Before its summer recess, on August 2, the House of Representatives took up the president’s bill and passed a modified version. Airport security would be heightened, including the installation of improved explosive-detection systems, and a “blue-ribbon” panel would look into the problem of terrorism. The bill would also allow federal prosecutors to charge suspected terrorists under tougher anti-racketeering laws designed to fight organized crime. (An earlier anti-terrorist law passed by Congress and signed by the president in 1995 already gives federal authorities greater powers in deporting suspected terrorists and preventing fund-raising in the U.S. by organizations suspected of potential terrorism.) But neither the roving wiretap nor the taggant proposals were included in the House bill in August.

The president’s response, on August 10, was to accuse the House of being soft on terrorism. He insisted: “We cannot cast aside any tools in this fight for the security of ou r country and the safety of our people.” Terrorism, President Clinton insisted, was “a central national-security priority.”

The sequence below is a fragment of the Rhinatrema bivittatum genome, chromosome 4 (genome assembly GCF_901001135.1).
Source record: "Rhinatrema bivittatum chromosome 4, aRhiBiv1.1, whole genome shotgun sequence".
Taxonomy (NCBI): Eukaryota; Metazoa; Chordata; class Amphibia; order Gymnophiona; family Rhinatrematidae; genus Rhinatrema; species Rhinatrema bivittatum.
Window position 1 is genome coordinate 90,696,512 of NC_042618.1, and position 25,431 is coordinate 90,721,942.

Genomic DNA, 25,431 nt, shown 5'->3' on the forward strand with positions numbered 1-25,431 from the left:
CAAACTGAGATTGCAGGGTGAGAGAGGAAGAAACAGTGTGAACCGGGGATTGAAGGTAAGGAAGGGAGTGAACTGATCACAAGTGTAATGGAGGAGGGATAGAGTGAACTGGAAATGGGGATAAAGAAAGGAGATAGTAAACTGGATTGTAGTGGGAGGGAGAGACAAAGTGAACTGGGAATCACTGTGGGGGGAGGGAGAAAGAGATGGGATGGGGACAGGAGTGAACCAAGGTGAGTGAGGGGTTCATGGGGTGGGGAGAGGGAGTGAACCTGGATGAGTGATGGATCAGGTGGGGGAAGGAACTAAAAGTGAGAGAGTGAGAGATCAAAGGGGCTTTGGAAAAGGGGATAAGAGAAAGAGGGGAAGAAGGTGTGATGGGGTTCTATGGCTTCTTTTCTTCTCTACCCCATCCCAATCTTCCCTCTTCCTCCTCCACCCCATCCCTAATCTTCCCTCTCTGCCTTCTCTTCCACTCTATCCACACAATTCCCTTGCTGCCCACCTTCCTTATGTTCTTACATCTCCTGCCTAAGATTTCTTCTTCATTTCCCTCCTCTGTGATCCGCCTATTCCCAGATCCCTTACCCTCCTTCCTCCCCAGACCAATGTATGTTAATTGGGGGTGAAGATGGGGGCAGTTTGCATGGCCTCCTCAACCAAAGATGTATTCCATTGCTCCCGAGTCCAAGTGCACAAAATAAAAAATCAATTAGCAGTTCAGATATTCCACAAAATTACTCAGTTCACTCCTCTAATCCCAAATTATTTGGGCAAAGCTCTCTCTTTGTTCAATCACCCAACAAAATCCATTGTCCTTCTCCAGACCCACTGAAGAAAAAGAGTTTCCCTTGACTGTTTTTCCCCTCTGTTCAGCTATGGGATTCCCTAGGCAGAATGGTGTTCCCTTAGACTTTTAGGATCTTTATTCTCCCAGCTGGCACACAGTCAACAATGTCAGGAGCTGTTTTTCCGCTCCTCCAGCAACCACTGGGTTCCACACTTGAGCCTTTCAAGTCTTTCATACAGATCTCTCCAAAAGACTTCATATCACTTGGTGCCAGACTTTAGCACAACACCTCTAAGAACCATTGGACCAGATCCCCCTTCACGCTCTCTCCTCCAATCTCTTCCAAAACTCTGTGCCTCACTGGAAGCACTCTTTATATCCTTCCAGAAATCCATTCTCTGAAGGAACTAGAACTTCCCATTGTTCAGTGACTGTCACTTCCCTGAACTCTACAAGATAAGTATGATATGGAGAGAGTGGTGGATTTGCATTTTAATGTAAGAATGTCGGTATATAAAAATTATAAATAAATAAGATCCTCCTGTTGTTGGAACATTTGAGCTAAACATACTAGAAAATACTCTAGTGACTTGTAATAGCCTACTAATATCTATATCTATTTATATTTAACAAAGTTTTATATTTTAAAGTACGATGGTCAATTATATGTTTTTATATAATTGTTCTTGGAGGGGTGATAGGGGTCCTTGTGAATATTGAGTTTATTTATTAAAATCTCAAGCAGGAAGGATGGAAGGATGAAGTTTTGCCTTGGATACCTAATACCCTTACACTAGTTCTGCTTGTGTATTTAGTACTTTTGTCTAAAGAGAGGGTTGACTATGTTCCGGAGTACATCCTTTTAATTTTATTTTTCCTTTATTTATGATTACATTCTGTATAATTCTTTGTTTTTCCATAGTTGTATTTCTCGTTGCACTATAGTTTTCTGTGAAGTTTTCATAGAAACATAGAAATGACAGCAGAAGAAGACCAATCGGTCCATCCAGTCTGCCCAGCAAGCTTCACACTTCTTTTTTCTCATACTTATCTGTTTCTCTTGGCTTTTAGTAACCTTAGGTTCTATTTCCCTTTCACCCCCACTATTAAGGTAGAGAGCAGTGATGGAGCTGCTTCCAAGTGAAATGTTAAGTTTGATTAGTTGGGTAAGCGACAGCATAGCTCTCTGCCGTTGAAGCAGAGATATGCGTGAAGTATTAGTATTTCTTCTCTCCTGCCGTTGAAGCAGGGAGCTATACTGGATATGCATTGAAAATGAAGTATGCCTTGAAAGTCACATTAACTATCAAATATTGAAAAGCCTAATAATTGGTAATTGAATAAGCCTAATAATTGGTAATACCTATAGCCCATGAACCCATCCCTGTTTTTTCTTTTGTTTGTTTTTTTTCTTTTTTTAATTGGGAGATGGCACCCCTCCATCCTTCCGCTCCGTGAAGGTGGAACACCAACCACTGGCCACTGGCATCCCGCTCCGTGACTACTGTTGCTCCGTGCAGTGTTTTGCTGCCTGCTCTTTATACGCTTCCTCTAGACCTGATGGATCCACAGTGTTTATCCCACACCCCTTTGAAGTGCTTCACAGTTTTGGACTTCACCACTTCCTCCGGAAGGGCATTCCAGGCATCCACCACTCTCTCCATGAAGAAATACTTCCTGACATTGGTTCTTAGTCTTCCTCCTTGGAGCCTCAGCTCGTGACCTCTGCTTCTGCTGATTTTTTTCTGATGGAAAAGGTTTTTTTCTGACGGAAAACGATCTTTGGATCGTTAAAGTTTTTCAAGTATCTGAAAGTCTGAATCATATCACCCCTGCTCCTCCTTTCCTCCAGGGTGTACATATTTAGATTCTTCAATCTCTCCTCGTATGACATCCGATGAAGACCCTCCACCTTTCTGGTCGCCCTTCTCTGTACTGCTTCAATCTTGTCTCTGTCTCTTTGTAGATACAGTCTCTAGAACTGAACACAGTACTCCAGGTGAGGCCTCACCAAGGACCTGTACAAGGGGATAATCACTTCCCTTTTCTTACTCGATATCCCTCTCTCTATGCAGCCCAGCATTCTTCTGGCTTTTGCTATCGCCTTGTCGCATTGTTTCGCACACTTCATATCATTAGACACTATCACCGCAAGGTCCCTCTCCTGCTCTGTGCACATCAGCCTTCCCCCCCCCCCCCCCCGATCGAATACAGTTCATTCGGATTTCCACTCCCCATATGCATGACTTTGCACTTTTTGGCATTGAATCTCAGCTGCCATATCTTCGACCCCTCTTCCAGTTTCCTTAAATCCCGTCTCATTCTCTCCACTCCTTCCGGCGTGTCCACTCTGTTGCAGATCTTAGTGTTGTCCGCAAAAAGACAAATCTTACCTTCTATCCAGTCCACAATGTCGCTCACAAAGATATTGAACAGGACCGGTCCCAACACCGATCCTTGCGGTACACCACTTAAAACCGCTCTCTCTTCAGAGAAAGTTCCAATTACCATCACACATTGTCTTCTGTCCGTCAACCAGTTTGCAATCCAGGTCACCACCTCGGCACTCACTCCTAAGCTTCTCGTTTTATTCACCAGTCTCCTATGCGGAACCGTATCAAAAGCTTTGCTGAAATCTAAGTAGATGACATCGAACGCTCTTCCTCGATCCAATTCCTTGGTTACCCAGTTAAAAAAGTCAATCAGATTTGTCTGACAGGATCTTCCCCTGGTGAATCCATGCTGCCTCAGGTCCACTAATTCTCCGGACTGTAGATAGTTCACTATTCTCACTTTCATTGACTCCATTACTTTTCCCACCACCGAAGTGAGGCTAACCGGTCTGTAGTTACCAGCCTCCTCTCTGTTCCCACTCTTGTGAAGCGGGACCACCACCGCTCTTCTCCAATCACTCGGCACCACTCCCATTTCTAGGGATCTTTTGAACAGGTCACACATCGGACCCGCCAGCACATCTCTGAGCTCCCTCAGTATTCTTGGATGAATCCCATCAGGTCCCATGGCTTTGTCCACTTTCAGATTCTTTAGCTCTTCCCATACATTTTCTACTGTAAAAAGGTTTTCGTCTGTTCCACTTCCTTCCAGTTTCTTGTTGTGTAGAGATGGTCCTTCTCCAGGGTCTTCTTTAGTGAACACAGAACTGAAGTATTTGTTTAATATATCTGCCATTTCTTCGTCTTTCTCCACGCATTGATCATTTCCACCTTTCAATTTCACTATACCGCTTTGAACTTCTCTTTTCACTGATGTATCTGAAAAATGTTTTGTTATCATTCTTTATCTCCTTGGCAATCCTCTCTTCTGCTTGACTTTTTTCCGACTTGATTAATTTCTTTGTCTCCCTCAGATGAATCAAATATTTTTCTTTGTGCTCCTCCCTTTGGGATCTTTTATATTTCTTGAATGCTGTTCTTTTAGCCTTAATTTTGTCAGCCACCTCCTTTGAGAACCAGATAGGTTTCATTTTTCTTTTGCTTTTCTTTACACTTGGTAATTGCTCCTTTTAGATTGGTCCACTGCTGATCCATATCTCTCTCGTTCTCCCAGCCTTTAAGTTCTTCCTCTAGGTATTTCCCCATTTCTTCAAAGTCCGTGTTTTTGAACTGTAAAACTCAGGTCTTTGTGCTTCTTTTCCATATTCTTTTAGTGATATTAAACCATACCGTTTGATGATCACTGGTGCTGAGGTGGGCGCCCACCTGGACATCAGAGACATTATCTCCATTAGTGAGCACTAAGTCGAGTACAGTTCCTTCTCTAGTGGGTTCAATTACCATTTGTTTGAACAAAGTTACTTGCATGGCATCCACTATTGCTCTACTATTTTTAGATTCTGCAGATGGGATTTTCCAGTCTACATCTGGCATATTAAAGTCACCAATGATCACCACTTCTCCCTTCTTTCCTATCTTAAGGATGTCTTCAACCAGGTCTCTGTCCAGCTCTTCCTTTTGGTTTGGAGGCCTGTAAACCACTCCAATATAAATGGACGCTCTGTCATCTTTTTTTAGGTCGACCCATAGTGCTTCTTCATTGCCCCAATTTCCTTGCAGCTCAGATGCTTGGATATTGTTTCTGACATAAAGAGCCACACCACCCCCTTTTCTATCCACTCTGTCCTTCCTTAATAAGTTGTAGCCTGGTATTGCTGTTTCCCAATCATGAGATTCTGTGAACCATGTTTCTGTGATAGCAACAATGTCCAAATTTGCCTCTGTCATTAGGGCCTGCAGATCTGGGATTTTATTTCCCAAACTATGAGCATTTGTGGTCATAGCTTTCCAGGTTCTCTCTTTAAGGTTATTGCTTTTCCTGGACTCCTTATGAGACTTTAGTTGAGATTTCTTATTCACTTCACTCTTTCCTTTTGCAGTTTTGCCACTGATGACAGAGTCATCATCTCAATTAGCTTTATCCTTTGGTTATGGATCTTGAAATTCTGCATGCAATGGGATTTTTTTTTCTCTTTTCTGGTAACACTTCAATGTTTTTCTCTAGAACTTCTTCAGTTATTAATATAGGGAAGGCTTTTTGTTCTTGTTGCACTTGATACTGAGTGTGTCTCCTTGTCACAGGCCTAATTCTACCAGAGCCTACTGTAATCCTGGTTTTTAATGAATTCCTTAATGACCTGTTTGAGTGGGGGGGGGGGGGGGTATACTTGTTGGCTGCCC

Terrorism has reached the shores of the United States and is a threat to the lives and security of Americans. But it has become a threat to Americans not because of lax counterterrorist techniques at airports or insufficient methods for investigating suspected terrorists. Terrorism has become a threat in America because of decades of U.S. foreign-interventionist policy.

It is a long-established insight of economic analysis that any government intervention in the market economy soon produces distortions that require the intervenor either to admit his mistake and repeal the intervention or to introduce further interventions in the hopeless attempt to correct the problems his earlier intervention created.

But any new, additional interventions merely tend to intensify and extend the distortions generated by the first intervention. The cumulative result of new interventions to try to compensate for earlier interventions is an expanding circle of government regulations and controls over economic activity that increasingly hamper the efficiency of the market economy and narrow the freedoms of the market participants to peacefully plan, produce, and voluntarily transact for mutual benefit.